Equis ISSN 2398-2977

Cytology: fine needle aspirate

Synonym(s): FNA

Contributor(s): Prof Derek Knottenbelt, Rose Raskin, Patricia Rose

Overview

  • Microscopic study of cells obtained from skin, lymph nodes, body fluids/exudates or internal organs.
  • Cells are smeared onto a slide and stained, then viewed by light microscopy.
  • Rapid results.
  • Requires minimal equipment.
  • However, cells in exudates may be difficult to separate/concentrate and stain usefully.
  • Direct evaluation of neoplastic/inflammatory changes provided representative sample obtained.
  • Requires skilled cytopathologists as some apparently neoplastic changes can be "normal".

Sampling

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Tests

Methodologies

Validity

Sensitivity

  • Less sensitive than histopathology because architectural detail is lacking and more difficult to obtain representative sample.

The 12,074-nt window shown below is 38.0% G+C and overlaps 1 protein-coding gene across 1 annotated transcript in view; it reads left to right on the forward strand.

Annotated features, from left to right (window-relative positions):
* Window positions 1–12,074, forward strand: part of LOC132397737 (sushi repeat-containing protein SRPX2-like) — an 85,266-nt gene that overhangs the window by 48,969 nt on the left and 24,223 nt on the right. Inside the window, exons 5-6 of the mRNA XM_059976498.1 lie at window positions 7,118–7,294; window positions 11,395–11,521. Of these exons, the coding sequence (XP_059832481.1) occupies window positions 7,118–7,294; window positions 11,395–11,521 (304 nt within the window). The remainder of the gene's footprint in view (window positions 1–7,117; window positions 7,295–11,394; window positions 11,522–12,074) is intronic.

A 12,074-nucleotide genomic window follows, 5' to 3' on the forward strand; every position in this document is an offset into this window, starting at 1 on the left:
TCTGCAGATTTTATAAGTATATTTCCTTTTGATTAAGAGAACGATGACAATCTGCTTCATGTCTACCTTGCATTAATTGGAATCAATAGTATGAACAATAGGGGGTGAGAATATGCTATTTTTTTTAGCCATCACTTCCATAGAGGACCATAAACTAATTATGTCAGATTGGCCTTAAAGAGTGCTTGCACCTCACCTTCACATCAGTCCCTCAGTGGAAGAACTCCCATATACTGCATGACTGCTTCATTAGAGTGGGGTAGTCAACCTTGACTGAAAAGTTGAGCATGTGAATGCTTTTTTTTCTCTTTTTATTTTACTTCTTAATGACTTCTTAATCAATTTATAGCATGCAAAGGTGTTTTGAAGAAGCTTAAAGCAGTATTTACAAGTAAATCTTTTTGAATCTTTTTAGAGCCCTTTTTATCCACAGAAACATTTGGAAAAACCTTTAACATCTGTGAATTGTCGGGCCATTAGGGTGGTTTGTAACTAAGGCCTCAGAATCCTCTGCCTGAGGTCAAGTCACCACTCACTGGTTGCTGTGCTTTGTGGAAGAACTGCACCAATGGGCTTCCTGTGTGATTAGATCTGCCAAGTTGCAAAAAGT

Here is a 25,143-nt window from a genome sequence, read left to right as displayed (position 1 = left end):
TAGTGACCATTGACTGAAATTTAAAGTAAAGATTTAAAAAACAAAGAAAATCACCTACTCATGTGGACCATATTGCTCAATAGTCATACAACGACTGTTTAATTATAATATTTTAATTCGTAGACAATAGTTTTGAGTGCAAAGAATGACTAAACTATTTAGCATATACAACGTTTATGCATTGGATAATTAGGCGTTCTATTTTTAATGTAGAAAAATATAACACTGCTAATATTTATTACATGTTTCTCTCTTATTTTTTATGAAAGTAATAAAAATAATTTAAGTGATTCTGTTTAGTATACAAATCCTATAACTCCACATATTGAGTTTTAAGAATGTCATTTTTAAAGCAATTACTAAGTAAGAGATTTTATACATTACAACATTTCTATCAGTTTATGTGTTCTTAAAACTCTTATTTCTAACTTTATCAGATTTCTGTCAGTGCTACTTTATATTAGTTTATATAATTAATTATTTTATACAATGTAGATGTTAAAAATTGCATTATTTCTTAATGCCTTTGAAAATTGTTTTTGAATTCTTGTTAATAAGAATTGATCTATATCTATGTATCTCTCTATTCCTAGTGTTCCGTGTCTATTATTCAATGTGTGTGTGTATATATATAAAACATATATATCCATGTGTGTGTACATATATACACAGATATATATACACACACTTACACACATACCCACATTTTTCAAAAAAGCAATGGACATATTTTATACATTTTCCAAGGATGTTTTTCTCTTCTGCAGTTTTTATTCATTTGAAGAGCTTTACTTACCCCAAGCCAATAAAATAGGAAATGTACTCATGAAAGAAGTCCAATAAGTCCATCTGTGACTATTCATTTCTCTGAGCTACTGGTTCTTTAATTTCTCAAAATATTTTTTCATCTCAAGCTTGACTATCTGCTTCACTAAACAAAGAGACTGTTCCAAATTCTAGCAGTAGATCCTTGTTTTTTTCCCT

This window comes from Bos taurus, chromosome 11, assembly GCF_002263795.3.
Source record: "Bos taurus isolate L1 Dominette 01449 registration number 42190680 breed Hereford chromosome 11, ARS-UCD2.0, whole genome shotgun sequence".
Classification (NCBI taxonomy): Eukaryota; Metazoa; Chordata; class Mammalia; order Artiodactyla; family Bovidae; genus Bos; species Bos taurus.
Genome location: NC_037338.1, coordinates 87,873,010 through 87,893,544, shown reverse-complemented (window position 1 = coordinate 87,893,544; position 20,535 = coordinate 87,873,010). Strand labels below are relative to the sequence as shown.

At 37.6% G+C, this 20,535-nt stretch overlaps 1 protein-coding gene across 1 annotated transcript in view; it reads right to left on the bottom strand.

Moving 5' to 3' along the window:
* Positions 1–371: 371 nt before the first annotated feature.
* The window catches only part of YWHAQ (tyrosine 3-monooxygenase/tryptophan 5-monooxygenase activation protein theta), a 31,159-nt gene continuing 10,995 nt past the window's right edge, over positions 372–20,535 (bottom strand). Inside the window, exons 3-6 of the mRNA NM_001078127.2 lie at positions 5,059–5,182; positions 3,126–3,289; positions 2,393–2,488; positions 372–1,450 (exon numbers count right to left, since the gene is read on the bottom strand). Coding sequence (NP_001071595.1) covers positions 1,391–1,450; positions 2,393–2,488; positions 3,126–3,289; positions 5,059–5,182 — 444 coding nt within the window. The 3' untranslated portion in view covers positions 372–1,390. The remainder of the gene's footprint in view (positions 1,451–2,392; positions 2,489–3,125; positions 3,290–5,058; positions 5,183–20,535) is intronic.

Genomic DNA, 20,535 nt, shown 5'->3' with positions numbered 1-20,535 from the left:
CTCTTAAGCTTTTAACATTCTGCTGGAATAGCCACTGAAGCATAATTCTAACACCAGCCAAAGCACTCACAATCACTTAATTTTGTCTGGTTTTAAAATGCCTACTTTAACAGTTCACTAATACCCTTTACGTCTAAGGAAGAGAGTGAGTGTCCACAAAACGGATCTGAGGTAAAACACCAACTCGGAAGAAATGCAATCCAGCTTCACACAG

• More difficult to assess cell types.
  • Requires cytopathologist.

Specificity

  • Low compared to histopathology as may miss diagnostic cells.
  • Good for discrete cell tumors, eg lymphoma, mast cell, squamous cell carcinoma.

Technique (intrinsic) limitations

  • Information about tissue architecture cannot be obtained.
  • Often requires confirmation by histopathology.

Technician (extrinsic) limitations

  • May be difficult to obtain representative sample.
  • Skill required.
  • Fairly low repeatability.

Result Data

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Further Reading

Publications

Other sources of information

  • Cowell R L & Tyler R D (1992)Cytology and Hematology of the Horse.St Louis: Mosby.


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